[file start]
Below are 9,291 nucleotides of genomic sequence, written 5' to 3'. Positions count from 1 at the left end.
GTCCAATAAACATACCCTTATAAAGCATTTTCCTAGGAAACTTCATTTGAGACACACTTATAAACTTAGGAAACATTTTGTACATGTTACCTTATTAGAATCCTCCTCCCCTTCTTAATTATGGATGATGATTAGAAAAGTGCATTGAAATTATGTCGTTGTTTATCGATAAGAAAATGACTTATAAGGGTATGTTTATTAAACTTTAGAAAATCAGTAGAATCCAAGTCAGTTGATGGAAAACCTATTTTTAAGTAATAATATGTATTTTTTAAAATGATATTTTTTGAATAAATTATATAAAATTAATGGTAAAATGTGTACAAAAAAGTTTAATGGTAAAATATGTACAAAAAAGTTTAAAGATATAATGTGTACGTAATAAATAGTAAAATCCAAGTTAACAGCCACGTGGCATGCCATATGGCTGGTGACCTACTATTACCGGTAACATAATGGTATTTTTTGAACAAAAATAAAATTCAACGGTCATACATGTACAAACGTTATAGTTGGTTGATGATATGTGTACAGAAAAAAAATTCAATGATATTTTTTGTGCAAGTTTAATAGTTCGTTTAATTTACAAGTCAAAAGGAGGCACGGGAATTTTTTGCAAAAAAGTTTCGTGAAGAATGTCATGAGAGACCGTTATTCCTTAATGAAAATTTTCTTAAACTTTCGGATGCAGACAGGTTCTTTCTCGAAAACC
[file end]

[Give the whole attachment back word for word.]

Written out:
Below are 9,291 nucleotides of genomic sequence, written 5' to 3'. Positions count from 1 at the left end.
GTCCAATAAACATACCCTTATAAAGCATTTTCCTAGGAAACTTCATTTGAGACACACTTATAAACTTAGGAAACATTTTGTACATGTTACCTTATTAGAATCCTCCTCCCCTTCTTAATTATGGATGATGATTAGAAAAGTGCATTGAAATTATGTCGTTGTTTATCGATAAGAAAATGACTTATAAGGGTATGTTTATTAAACTTTAGAAAATCAGTAGAATCCAAGTCAGTTGATGGAAAACCTATTTTTAAGTAATAATATGTATTTTTTAAAATGATATTTTTTGAATAAATTATATAAAATTAATGGTAAAATGTGTACAAAAAAGTTTAATGGTAAAATATGTACAAAAAAGTTTAAAGATATAATGTGTACGTAATAAATAGTAAAATCCAAGTTAACAGCCACGTGGCATGCCATATGGCTGGTGACCTACTATTACCGGTAACATAATGGTATTTTTTGAACAAAAATAAAATTCAACGGTCATACATGTACAAACGTTATAGTTGGTTGATGATATGTGTACAGAAAAAAAATTCAATGATATTTTTTGTGCAAGTTTAATAGTTCGTTTAATTTACAAGTCAAAAGGAGGCACGGGAATTTTTTGCAAAAAAGTTTCGTGAAGAATGTCATGAGAGACCGTTATTCCTTAATGAAAATTTTCTTAAACTTTCGGATGCAGACAGGTTCTTTCTCGAAAACC